2011年5月30日凌晨,也就是昨天早上,Linus在 linux-foundation.org上发布了这则消息。




Linux 3.0-rc1

Linus Torvalds <torvalds <at>>
2011-05-30 01:30:32 GMT
Yay! Let the bikeshed painting discussions about version numbering
begin (or at least re-start).

I decided to just bite the bullet, and call the next version 3.0. It
will get released close enough to the 20-year mark, which is excuse
enough for me, although honestly, the real reason is just that I can
no longe rcomfortably count as high as 40.

The whole renumbering was discussed at last years Kernel Summit, and
there was a plan to take it up this year too. But let's face it -
what's the point of being in charge if you can't pick the bike shed
color without holding a referendum on it? So I'm just going all
alpha-male, and just renumbering it. You'll like it.

Now, my alpha-maleness sadly does not actually extend to all the
scripts and Makefile rules, so the kernel is fighting back, and is
calling itself 3.0.0-rc1. We'll have the usual 6-7 weeks to wrestle it
into submission, and get scripts etc cleaned up, and the final release
should be just "3.0". The -stable team can use the third number for
their versioning.

So what are the big changes?

NOTHING. Absolutely nothing. Sure, we have the usual two thirds driver
changes, and a lot of random fixes, but the point is that 3.0 is
*just* about renumbering, we are very much *not* doing a KDE-4 or a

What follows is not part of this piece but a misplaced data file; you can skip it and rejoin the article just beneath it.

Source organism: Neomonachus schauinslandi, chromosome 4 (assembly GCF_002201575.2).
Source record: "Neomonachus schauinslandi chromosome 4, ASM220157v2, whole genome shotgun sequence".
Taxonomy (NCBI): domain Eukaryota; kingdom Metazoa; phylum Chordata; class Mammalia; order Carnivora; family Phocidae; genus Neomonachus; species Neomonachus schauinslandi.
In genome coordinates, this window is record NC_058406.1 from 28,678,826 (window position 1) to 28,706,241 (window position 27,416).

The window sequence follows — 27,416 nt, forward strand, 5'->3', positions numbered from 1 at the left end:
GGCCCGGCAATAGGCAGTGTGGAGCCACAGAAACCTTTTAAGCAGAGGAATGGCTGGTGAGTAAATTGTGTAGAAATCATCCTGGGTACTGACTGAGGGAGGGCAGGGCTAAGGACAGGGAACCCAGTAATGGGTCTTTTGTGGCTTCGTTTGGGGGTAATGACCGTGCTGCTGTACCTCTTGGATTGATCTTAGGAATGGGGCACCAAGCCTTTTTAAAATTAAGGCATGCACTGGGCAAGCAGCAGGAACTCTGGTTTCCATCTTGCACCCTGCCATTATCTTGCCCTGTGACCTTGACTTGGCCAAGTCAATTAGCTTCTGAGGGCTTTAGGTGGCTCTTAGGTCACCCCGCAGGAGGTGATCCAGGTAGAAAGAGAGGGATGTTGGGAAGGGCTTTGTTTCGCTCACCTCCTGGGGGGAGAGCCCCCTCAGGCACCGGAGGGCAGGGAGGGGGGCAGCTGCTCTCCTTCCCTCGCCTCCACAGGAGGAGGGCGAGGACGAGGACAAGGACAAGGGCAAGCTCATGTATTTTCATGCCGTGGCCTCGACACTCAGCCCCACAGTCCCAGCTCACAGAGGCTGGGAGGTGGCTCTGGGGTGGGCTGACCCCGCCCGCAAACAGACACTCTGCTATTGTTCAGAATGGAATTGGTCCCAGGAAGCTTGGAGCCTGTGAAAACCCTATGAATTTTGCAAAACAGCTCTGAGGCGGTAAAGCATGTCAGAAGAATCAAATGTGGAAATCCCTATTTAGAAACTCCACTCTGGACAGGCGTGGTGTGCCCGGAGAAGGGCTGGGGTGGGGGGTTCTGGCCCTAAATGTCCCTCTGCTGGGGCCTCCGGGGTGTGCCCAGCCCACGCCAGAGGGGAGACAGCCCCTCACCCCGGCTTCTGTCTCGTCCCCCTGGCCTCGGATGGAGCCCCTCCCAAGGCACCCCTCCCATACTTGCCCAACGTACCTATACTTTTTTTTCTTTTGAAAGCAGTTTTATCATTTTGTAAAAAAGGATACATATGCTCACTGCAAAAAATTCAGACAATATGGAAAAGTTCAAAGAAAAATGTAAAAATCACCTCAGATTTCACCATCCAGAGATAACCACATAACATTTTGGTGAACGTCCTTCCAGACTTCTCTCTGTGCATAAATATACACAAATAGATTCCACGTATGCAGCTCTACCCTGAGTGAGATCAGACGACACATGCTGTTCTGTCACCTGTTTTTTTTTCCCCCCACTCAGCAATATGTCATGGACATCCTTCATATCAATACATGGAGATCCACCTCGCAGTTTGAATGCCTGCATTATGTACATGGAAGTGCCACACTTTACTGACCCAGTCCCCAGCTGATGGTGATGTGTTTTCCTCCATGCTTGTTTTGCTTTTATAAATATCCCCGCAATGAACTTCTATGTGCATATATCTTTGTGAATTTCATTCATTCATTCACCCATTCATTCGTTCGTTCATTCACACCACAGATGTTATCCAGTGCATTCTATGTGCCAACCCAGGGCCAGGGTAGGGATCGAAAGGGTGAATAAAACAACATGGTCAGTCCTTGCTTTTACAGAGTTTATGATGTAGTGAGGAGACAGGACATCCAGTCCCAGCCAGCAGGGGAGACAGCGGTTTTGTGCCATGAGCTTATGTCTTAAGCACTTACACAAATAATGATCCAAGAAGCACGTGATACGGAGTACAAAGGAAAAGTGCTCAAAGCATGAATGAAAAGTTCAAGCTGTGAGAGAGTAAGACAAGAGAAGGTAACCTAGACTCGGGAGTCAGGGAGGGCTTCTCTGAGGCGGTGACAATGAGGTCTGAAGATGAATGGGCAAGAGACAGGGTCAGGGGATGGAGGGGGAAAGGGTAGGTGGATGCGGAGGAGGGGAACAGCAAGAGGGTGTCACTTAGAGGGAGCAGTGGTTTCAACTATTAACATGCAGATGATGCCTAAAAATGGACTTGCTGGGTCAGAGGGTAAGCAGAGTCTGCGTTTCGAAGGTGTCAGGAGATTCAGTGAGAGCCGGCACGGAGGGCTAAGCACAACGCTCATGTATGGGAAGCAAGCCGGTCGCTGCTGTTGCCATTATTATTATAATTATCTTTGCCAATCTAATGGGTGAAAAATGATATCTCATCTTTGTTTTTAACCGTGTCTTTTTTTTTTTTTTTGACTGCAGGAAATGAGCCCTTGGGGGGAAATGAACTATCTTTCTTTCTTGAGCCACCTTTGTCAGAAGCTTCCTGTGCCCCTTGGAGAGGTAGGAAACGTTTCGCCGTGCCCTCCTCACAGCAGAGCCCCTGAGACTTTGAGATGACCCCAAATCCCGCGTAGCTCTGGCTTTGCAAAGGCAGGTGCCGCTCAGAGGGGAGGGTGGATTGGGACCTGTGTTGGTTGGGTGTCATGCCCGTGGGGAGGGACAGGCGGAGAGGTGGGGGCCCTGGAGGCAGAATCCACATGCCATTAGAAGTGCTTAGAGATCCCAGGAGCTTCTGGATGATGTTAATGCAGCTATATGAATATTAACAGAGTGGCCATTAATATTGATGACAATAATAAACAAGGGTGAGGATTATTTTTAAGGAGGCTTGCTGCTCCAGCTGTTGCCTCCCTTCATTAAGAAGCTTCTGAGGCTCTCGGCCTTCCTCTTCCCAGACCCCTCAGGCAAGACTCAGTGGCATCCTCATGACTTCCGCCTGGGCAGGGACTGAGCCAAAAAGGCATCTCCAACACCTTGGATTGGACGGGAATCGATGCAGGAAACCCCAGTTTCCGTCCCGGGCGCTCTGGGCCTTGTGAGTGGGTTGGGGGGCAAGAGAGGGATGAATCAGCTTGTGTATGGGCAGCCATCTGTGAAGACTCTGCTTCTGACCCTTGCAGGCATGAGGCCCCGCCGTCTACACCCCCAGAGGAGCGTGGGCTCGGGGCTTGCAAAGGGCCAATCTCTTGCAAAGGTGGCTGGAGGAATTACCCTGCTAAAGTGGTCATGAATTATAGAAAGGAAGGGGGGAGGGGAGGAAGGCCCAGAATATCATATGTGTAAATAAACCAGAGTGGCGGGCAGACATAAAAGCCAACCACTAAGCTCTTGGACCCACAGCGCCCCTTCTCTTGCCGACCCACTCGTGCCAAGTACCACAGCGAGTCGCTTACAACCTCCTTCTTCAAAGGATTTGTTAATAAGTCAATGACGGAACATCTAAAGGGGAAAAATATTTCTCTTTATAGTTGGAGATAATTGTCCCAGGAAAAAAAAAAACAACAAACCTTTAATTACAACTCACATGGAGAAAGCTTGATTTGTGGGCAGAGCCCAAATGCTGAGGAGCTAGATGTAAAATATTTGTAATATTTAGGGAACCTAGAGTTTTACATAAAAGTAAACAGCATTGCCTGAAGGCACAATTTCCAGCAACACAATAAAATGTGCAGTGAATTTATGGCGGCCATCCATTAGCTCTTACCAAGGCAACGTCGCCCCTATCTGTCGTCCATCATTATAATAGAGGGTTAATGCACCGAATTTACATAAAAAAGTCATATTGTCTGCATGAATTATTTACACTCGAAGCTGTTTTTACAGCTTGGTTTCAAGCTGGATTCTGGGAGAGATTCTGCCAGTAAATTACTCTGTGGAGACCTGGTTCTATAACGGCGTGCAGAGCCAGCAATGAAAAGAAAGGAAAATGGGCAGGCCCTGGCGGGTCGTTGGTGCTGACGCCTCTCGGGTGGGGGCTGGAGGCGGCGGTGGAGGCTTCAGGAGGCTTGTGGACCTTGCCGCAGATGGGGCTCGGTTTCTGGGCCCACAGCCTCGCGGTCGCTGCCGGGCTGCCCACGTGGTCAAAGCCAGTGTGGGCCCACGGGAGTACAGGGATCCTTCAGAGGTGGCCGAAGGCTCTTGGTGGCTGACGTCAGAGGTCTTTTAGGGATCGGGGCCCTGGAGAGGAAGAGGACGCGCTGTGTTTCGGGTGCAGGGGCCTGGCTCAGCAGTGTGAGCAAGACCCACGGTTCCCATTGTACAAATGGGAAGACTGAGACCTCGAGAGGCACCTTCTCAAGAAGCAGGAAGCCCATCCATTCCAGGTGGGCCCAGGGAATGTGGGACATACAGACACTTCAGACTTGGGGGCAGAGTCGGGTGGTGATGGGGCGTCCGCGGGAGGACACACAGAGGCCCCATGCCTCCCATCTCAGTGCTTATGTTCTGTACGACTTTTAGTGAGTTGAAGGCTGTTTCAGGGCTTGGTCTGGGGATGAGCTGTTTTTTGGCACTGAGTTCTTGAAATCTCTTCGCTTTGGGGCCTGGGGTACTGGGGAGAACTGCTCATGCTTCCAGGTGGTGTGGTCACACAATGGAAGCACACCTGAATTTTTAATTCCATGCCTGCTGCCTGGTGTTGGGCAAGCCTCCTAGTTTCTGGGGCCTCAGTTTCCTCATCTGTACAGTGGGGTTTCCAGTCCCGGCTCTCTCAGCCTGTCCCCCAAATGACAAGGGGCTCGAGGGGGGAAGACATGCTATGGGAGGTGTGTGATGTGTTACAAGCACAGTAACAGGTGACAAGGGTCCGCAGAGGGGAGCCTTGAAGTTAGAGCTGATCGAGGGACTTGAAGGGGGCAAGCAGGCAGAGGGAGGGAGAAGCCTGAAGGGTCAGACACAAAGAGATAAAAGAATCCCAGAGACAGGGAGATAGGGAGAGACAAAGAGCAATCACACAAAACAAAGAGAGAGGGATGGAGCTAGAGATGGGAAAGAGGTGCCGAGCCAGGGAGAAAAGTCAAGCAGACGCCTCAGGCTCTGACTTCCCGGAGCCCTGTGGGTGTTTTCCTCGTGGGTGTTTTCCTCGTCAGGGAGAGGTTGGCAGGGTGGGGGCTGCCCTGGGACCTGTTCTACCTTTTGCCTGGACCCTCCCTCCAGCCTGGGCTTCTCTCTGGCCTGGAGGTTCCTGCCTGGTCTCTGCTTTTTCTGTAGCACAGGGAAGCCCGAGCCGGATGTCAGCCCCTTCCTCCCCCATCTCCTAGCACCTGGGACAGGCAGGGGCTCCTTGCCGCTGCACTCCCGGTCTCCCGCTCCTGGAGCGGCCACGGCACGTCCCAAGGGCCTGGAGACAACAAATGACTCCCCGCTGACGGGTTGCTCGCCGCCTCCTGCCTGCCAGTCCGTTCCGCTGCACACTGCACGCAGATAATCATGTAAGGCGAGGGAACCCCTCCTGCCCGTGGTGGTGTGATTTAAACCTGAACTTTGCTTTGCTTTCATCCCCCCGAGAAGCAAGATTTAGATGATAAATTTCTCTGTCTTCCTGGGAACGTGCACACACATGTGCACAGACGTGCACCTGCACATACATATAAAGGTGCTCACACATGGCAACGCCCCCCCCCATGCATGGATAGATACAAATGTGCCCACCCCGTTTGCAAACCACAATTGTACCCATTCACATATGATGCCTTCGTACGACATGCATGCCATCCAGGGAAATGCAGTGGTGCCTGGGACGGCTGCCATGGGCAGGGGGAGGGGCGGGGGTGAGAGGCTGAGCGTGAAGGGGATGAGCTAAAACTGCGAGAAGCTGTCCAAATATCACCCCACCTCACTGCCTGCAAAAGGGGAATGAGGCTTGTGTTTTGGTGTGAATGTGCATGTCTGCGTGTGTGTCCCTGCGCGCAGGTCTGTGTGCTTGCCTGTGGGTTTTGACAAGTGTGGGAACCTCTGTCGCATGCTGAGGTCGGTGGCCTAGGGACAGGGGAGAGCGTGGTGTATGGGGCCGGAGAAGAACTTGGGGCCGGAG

Gnome-3 here. No breakage, no special scary new features, nothing at
all like that. We've been doing time-based releases for many years
now, this is in no way about features. If you want an excuse for the
renumbering, you really should look at the time-based one ("20 years")

So no ABI changes, no API changes, no magical new features - just
steady plodding progress. In addition to the driver changes (and the
bulk really is driver updates), we've had some nice VFS cleanups,
various VM fixes, some nice initial ARM consolidation (yay!) and in
general this is supposed to be a fairly normal release cycle. The
merge window was a few days shorter than usual, but if that ends up
meaning a smaller release and a nice stable 3.0 release, that is all
good. There's absolutely no reason to aim for the traditional ".0"
problems that so many projects have.

In fact, I think that in addition to the shorter merge window, I'm
also considering make this one of my "Linus is being a difficult
^&^hole" releases, where I really want to be pretty strict about what
I pull during the stabilization window. Part of that is that I'm going
to be traveling next week with a slow atom laptop, so you had better
convince me I *really* want to pull from you, because that thing
really is not the most impressive piece of hardware ever built. It
does the "git" workflow quite well, but let's just say that compiling
the kernel is not quite the user experience I've gotten used to.

So be nice to me, and send me only really important fixes. And let's
make sure we really make the next release not just an all new shiny
number, but a good kernel too.


Go forth and test,



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